Safety Board releases photos of sunken El Faro

CASTINE — The new year got off to a grim start as the National Transportation Safety Board released the first photos and videos of the freighter El Faro, which sank off the Bahamas with all hands in Hurricane Joaquin last October.

Five Maine Maritime Academy graduates were among the ship’s crew of 33.Among the dead were: the ship’s master, Captain Michael Davidson, 53, of Windham, a 1988 MMA graduate; 2nd Mate Danielle Randolph, 34, of Rockland, a 2004 graduate; Michael Holland, 25, of Wilton, a 2012 graduate; Dylan Meklin, 23, a 2010 graduate of Rockland District High School and a 2015 graduate of the academy; and Mitchell Kuflik of Brooklyn, N.Y., who graduated from Maine Maritime in 2011.

Holland, Meklin and Kuflik were all 3rd assistant engineers. Twenty-eight U.S. crewmembers and five Polish workers were on board the ship when it sank. The U.S.-flagged El Faro, owned by Sea Star Line, LLC, and operated by TOTE Services, went missing on Oct. 1 en route from Jacksonville, Fla., to San Juan, Puerto Rico. The wreckage of the ship was located by a U.S. Navy tug Apache on Oct. 31 in about 15,000 feet of water near its last known position off Crooked Island in the Bahamas.



On Sunday, the NTSB released nine underwater photographs and 47 minutes of video footage that show the sunken ship and the debris field around it. The photographs can be seen at

Excerpts of the video taken by the remotely operated CURV-21 Navy search vehicle used to document the wreckage and debris field are available on the NTSB’s YouTube channel:

The complete video is available on the safety board’s docket at

According to the NTSB, the 790-foot roll-on/roll-off cargo ship El Faro sailed from Jacksonville on Sept. 29 while what ultimately grew to be Hurricane Joaquin was still classified by the National Weather Service as a tropical storm. Early in the morning on Thursday, Oct. 1, the ship’s captain reported to TOTE by radio that the El Faro had lost engine power, had taken on water and was listing 15 degrees to one side but that the flooding had been controlled. That conversation was recorded at about 7:20 a.m. and was the last time the ship was heard from.

The Coast Guard began an aerial and sea search for the ship while the hurricane was still raging. During a search that lasted seven days, the Coast Guard found the body of just one dead person, clad in a survival suit, floating in the water, A heavily damaged lifeboat “with markings consistent with those on board the El Faro,” a partially submerged life raft, a survival suit, life jackets, life rings, cargo containers, Styrofoam, packaged food and an oil sheen were also found.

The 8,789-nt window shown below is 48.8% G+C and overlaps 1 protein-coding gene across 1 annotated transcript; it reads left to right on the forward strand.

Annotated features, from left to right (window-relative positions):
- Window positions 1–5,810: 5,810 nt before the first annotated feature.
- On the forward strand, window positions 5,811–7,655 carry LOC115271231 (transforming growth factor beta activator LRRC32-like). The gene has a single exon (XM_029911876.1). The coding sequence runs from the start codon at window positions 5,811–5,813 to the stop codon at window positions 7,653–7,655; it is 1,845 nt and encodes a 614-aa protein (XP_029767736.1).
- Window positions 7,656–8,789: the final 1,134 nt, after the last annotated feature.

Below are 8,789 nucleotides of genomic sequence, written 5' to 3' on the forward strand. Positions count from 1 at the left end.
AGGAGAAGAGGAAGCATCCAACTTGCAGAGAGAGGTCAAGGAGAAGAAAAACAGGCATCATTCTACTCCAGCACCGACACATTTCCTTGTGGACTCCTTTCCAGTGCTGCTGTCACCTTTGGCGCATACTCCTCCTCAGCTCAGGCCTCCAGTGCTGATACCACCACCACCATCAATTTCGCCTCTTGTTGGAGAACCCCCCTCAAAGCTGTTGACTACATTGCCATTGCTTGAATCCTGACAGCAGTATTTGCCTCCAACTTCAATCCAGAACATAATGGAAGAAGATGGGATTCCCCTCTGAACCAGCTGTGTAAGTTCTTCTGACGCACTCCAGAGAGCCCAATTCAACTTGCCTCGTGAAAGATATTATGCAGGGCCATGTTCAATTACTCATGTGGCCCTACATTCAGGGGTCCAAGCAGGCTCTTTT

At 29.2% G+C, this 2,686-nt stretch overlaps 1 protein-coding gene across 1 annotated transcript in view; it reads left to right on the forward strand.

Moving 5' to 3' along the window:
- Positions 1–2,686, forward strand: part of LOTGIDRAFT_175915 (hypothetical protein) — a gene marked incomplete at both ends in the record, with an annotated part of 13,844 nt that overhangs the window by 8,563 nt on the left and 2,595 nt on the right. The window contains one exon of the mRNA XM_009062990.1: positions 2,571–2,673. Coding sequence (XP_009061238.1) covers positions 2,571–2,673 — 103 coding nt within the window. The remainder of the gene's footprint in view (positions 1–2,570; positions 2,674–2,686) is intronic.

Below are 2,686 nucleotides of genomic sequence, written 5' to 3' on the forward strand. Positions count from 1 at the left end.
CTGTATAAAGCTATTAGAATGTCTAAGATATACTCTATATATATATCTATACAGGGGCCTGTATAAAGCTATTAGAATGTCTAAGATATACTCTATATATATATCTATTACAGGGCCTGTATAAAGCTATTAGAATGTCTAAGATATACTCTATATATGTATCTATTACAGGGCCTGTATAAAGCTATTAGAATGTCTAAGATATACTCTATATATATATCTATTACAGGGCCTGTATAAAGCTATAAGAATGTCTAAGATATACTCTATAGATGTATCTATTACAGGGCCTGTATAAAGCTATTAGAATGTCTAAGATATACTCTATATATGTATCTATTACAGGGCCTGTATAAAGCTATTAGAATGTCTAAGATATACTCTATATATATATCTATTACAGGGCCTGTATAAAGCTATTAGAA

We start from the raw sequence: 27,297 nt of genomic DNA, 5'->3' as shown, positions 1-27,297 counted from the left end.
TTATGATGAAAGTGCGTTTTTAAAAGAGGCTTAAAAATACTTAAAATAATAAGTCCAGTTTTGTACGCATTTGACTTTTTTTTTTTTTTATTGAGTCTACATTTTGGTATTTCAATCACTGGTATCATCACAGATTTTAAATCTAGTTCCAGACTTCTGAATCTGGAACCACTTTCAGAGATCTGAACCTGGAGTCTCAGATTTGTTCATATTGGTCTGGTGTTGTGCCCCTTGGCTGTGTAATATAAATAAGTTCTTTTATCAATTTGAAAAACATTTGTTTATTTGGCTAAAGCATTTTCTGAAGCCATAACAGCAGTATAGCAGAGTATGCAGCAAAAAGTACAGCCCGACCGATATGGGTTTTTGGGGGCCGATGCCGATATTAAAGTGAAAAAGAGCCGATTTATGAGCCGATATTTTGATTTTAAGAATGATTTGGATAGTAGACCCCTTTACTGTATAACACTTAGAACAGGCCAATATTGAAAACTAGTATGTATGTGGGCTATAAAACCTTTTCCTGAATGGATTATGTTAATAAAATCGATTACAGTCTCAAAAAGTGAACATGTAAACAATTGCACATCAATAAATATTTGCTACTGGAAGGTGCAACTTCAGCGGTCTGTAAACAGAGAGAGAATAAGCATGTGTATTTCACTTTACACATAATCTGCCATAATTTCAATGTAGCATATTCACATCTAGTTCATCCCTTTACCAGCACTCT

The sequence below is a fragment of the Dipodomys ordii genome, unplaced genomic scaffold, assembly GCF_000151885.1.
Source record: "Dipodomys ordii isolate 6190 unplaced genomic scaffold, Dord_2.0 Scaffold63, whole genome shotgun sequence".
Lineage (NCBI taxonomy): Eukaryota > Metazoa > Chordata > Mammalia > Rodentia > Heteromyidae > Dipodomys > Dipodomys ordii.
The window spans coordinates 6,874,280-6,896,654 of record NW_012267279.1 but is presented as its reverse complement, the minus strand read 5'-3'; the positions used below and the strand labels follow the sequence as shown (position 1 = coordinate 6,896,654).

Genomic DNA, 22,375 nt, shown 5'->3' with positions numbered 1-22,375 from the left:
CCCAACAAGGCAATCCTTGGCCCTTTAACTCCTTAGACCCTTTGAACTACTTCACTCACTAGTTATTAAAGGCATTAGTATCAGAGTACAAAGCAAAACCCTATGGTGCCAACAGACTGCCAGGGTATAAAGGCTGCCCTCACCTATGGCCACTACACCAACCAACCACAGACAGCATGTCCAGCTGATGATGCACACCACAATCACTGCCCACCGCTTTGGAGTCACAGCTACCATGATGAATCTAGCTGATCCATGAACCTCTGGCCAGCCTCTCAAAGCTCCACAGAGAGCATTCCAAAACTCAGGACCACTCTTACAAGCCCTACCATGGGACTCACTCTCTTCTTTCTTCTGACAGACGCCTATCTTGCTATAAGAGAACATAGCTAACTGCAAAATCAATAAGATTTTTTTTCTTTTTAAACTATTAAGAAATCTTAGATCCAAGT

On Oct. 30, the search tug discovered the hull of the El Faro resting on the sea floor in an upright position with the stern buried in approximately 30 feet of sediment. The navigation bridge and the deck below were separated from the vessel.

Eventually, the bridge was found, but the ship’s voyage data recorder — similar to the “black box” installed in commercial aircraft — was missing. It still has not been located.

According to the NTSB report, the search did not find any bodies.

Within weeks after the search ended, a number of lawsuits were filed on behalf of several families of the missing crew members —including at least three from Maine — seeking to recover damages from TOTE, Sea Star or the estate of Captain Davidson for negligence.

At the end of October, the ship’s owner and operator filed suit in a federal district court in Jacksonville to limit their liability for the sinking to an amount equal to the value of the ship and its cargo.

On Nov. 4, Judge Harvey E. Schlesinger signed an order that requires all lawsuits arising out of the El Faro sinking to be filed in the federal court in Florida. The judge’s order also made an initial determination that the value of the ship and its cargo was $15,309,003.50 and required TOTE to post a bond in that amount.

The families who sue will have the opportunity to contest that valuation as well as to argue that El Faro was unseaworthy and that the owner should not be able to restrict damages to the value of the ship and its freight.

Stephen Rappaport

Stephen Rappaport

Waterfront Editor at The Ellsworth American
Stephen Rappaport has lived in Maine for nearly 30 years. A lifelong sailor, he spends as much time as possible messing about in boats. [email protected]

Leave a Reply

Your email address will not be published.